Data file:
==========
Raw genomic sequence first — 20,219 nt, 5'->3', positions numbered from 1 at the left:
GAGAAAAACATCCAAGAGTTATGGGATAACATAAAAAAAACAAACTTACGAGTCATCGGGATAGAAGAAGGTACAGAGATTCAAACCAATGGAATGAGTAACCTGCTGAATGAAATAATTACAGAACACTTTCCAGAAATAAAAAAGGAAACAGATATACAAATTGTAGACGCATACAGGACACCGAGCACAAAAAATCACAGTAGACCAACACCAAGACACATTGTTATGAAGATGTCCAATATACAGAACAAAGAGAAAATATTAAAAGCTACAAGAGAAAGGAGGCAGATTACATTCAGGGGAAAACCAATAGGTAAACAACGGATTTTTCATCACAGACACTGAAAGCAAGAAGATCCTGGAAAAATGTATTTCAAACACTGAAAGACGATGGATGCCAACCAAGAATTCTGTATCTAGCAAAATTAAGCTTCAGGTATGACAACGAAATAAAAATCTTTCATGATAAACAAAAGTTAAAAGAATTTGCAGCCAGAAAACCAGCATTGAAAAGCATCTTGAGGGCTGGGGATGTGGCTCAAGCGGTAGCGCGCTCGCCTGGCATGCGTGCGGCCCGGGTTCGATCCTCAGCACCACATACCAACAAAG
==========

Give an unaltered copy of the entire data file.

Raw genomic sequence first — 20,219 nt, 5'->3', positions numbered from 1 at the left:
GAGAAAAACATCCAAGAGTTATGGGATAACATAAAAAAAACAAACTTACGAGTCATCGGGATAGAAGAAGGTACAGAGATTCAAACCAATGGAATGAGTAACCTGCTGAATGAAATAATTACAGAACACTTTCCAGAAATAAAAAAGGAAACAGATATACAAATTGTAGACGCATACAGGACACCGAGCACAAAAAATCACAGTAGACCAACACCAAGACACATTGTTATGAAGATGTCCAATATACAGAACAAAGAGAAAATATTAAAAGCTACAAGAGAAAGGAGGCAGATTACATTCAGGGGAAAACCAATAGGTAAACAACGGATTTTTCATCACAGACACTGAAAGCAAGAAGATCCTGGAAAAATGTATTTCAAACACTGAAAGACGATGGATGCCAACCAAGAATTCTGTATCTAGCAAAATTAAGCTTCAGGTATGACAACGAAATAAAAATCTTTCATGATAAACAAAAGTTAAAAGAATTTGCAGCCAGAAAACCAGCATTGAAAAGCATCTTGAGGGCTGGGGATGTGGCTCAAGCGGTAGCGCGCTCGCCTGGCATGCGTGCGGCCCGGGTTCGATCCTCAGCACCACATACCAACAAAG